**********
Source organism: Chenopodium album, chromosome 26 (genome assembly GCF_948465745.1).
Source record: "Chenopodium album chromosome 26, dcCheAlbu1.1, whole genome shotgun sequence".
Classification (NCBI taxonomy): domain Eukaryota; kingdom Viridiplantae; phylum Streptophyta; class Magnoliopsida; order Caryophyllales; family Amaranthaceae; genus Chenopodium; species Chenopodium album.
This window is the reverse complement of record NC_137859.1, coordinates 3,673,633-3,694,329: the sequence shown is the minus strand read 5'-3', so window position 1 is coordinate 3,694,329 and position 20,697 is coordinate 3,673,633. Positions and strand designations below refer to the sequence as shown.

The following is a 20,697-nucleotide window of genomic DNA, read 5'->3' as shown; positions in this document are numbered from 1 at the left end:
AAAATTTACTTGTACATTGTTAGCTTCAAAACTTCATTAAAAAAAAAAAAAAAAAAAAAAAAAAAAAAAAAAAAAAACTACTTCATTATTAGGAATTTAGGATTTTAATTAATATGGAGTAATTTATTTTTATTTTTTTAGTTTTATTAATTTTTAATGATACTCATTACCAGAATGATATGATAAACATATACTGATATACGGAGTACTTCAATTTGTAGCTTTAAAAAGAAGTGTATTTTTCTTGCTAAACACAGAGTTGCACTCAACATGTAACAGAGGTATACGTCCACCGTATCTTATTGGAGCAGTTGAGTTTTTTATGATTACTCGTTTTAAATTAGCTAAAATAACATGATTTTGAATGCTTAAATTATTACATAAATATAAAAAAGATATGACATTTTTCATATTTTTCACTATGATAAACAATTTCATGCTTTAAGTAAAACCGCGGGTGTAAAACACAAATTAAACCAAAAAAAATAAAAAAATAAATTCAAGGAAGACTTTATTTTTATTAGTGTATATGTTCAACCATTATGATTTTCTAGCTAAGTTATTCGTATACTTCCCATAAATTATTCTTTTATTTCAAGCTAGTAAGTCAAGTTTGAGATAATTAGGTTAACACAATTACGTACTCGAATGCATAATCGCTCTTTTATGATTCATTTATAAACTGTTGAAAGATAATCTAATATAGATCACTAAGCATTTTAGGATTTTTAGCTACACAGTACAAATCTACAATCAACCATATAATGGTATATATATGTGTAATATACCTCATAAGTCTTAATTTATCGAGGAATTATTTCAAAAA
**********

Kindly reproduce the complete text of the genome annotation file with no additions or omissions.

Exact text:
Source organism: Chenopodium album, chromosome 26 (genome assembly GCF_948465745.1).
Source record: "Chenopodium album chromosome 26, dcCheAlbu1.1, whole genome shotgun sequence".
Classification (NCBI taxonomy): domain Eukaryota; kingdom Viridiplantae; phylum Streptophyta; class Magnoliopsida; order Caryophyllales; family Amaranthaceae; genus Chenopodium; species Chenopodium album.
This window is the reverse complement of record NC_137859.1, coordinates 3,673,633-3,694,329: the sequence shown is the minus strand read 5'-3', so window position 1 is coordinate 3,694,329 and position 20,697 is coordinate 3,673,633. Positions and strand designations below refer to the sequence as shown.

The following is a 20,697-nucleotide window of genomic DNA, read 5'->3' as shown; positions in this document are numbered from 1 at the left end:
AAAATTTACTTGTACATTGTTAGCTTCAAAACTTCATTAAAAAAAAAAAAAAAAAAAAAAAAAAAAAAAAAAAAAAACTACTTCATTATTAGGAATTTAGGATTTTAATTAATATGGAGTAATTTATTTTTATTTTTTTAGTTTTATTAATTTTTAATGATACTCATTACCAGAATGATATGATAAACATATACTGATATACGGAGTACTTCAATTTGTAGCTTTAAAAAGAAGTGTATTTTTCTTGCTAAACACAGAGTTGCACTCAACATGTAACAGAGGTATACGTCCACCGTATCTTATTGGAGCAGTTGAGTTTTTTATGATTACTCGTTTTAAATTAGCTAAAATAACATGATTTTGAATGCTTAAATTATTACATAAATATAAAAAAGATATGACATTTTTCATATTTTTCACTATGATAAACAATTTCATGCTTTAAGTAAAACCGCGGGTGTAAAACACAAATTAAACCAAAAAAAATAAAAAAATAAATTCAAGGAAGACTTTATTTTTATTAGTGTATATGTTCAACCATTATGATTTTCTAGCTAAGTTATTCGTATACTTCCCATAAATTATTCTTTTATTTCAAGCTAGTAAGTCAAGTTTGAGATAATTAGGTTAACACAATTACGTACTCGAATGCATAATCGCTCTTTTATGATTCATTTATAAACTGTTGAAAGATAATCTAATATAGATCACTAAGCATTTTAGGATTTTTAGCTACACAGTACAAATCTACAATCAACCATATAATGGTATATATATGTGTAATATACCTCATAAGTCTTAATTTATCGAGGAATTATTTCAAAAA